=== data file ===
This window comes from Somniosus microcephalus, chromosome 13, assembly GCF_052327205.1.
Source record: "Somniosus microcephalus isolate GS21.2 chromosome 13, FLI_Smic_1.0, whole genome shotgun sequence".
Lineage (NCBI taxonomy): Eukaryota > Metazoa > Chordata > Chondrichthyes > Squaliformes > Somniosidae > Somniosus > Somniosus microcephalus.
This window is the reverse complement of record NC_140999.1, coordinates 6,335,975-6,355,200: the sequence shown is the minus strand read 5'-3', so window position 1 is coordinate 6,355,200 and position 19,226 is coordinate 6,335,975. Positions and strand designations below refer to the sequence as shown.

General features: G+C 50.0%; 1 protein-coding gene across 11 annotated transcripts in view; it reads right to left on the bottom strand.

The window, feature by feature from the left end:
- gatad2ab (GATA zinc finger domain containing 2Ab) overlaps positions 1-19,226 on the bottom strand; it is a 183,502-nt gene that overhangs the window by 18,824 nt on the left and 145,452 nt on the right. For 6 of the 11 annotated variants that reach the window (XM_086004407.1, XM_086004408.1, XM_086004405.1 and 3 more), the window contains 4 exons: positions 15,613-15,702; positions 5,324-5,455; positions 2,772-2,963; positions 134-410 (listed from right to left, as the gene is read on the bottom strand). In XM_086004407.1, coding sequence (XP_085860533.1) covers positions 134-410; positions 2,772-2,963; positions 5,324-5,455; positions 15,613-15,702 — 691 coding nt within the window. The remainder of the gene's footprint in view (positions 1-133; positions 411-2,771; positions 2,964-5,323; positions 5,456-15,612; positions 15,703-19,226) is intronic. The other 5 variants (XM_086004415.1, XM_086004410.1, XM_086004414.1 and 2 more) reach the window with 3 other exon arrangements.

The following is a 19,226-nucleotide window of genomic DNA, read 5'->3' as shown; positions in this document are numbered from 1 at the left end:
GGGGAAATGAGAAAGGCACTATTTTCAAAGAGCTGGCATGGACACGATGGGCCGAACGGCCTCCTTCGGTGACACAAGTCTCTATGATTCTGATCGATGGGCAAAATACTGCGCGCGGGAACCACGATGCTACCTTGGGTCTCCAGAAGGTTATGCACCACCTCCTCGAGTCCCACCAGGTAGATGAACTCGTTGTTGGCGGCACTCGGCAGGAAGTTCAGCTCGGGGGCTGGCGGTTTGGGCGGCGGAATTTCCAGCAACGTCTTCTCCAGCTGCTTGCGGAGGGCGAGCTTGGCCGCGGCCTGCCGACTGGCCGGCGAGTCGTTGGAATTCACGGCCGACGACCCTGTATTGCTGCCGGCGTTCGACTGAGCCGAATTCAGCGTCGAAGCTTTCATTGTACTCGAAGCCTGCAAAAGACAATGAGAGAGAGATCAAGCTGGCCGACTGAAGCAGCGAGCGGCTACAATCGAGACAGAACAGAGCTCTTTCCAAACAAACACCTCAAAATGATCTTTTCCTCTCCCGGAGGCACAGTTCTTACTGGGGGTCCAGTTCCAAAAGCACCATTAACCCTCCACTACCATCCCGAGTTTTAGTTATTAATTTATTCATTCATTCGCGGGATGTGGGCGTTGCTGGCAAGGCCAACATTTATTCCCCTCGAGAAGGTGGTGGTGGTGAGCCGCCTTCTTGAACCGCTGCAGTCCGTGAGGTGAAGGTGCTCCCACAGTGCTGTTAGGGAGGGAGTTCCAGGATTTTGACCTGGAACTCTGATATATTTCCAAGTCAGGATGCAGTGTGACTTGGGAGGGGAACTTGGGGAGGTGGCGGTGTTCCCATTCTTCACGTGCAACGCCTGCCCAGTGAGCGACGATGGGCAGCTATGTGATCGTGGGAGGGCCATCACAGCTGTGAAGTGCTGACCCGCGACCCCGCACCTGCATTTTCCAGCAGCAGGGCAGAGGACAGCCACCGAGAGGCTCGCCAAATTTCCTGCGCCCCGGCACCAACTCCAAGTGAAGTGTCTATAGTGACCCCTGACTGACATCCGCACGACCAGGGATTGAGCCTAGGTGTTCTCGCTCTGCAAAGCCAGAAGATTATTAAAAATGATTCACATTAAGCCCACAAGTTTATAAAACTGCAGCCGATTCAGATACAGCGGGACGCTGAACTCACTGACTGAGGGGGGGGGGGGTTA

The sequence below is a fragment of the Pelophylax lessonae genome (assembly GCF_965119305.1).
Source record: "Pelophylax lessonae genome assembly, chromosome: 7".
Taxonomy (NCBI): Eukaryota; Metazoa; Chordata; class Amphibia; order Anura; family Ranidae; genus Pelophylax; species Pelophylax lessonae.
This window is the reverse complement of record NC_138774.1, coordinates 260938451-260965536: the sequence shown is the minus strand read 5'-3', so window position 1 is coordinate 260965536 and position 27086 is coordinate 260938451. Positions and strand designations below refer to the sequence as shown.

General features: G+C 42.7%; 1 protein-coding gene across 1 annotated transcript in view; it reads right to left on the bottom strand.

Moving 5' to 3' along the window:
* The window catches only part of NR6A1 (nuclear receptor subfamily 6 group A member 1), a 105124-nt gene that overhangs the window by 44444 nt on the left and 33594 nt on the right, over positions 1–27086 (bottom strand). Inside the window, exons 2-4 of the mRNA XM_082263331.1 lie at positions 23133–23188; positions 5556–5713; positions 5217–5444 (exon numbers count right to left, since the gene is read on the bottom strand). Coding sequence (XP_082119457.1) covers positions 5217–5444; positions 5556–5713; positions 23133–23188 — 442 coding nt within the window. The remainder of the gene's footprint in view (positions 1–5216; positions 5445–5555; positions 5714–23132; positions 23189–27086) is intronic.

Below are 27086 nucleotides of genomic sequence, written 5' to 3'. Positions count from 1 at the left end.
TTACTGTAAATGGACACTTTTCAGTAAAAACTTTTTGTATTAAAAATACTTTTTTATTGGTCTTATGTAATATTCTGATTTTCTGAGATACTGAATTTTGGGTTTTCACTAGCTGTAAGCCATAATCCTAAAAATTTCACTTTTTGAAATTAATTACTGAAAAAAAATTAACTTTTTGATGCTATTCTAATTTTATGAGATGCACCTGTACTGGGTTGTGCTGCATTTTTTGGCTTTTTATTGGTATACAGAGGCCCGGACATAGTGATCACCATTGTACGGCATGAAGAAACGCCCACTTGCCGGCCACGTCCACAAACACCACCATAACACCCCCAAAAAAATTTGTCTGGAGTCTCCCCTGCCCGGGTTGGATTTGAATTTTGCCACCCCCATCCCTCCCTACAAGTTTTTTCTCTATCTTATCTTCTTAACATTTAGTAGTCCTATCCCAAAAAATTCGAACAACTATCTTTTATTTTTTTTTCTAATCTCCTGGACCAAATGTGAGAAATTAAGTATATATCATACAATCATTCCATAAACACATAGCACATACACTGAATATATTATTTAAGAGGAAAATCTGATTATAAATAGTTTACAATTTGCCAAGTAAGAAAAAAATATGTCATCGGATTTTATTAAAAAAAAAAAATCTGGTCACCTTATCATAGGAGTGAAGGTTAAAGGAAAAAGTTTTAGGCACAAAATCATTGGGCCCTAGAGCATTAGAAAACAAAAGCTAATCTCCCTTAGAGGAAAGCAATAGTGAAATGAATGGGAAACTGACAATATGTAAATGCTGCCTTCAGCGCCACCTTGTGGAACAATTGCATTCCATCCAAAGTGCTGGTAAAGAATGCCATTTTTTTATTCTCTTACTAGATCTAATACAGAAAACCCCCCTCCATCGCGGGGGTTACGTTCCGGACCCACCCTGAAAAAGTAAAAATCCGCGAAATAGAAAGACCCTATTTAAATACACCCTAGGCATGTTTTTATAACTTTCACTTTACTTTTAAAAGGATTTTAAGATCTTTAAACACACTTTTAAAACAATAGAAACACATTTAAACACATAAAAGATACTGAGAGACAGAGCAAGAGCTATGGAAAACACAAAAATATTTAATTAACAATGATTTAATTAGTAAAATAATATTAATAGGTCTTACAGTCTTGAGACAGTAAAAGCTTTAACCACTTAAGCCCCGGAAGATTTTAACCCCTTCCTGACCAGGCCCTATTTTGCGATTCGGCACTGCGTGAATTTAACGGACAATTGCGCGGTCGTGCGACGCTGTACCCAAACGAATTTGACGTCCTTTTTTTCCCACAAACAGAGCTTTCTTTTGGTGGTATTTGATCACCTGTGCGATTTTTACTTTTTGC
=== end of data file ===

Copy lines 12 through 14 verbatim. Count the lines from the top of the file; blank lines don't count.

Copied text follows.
Taxonomy (NCBI): Eukaryota; Metazoa; Chordata; class Amphibia; order Anura; family Ranidae; genus Pelophylax; species Pelophylax lessonae.
This window is the reverse complement of record NC_138774.1, coordinates 260938451-260965536: the sequence shown is the minus strand read 5'-3', so window position 1 is coordinate 260965536 and position 27086 is coordinate 260938451. Positions and strand designations below refer to the sequence as shown.

General features: G+C 42.7%; 1 protein-coding gene across 1 annotated transcript in view; it reads right to left on the bottom strand.